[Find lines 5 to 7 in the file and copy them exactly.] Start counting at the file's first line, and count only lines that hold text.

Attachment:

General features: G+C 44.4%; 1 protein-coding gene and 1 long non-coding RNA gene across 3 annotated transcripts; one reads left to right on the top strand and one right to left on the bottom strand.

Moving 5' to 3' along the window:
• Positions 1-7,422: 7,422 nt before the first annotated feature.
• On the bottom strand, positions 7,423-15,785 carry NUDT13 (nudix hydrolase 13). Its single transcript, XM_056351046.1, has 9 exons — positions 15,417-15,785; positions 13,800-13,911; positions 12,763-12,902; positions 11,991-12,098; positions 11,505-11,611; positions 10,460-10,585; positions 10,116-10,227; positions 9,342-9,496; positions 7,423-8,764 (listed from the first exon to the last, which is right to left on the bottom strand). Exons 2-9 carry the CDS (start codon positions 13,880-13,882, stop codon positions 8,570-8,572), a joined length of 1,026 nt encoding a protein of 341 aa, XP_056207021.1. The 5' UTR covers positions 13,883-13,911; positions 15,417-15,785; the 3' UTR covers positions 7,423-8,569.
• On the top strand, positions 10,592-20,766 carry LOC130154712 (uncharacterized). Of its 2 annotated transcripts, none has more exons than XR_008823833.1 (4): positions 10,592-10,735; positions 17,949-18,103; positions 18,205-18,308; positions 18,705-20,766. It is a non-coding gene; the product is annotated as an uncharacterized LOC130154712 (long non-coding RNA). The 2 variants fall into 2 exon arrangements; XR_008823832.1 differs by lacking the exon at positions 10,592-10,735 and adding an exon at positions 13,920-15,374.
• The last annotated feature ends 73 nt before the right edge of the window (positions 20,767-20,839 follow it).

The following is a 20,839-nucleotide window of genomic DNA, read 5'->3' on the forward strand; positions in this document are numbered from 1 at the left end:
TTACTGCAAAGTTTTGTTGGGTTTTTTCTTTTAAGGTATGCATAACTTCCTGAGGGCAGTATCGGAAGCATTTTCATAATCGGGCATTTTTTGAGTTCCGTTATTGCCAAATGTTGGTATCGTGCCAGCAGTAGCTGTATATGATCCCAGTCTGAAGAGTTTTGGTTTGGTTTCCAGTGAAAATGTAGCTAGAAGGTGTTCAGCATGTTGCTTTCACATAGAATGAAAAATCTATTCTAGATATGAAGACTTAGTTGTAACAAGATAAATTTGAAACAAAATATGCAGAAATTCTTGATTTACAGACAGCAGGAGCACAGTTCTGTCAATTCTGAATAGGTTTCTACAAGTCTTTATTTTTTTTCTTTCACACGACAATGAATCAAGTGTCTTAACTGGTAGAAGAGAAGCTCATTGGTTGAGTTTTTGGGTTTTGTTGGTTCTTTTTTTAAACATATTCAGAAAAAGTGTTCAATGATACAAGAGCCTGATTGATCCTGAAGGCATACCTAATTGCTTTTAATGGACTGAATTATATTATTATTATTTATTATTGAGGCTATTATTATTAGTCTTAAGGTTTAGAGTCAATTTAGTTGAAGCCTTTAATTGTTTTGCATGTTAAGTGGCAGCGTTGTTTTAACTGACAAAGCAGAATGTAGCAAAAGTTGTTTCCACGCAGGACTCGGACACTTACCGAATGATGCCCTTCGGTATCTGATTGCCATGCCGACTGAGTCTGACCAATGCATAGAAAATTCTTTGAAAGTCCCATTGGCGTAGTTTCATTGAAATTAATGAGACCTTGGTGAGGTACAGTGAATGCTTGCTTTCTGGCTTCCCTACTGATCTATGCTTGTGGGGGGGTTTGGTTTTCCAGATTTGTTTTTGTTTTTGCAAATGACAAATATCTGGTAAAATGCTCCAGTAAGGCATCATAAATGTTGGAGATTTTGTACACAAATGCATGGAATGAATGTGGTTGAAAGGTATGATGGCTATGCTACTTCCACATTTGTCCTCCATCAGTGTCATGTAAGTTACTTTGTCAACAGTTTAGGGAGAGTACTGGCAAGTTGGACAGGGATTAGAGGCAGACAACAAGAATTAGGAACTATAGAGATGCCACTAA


• On the top strand, positions 10,592-20,766 carry LOC130154712 (uncharacterized). Of its 2 annotated transcripts, none has more exons than XR_008823833.1 (4): positions 10,592-10,735; positions 17,949-18,103; positions 18,205-18,308; positions 18,705-20,766. It is a non-coding gene; the product is annotated as an uncharacterized LOC130154712 (long non-coding RNA). The 2 variants fall into 2 exon arrangements; XR_008823832.1 differs by lacking the exon at positions 10,592-10,735 and adding an exon at positions 13,920-15,374.
• The last annotated feature ends 73 nt before the right edge of the window (positions 20,767-20,839 follow it).

The following is a 20,839-nucleotide window of genomic DNA, read 5'->3' on the forward strand; positions in this document are numbered from 1 at the left end: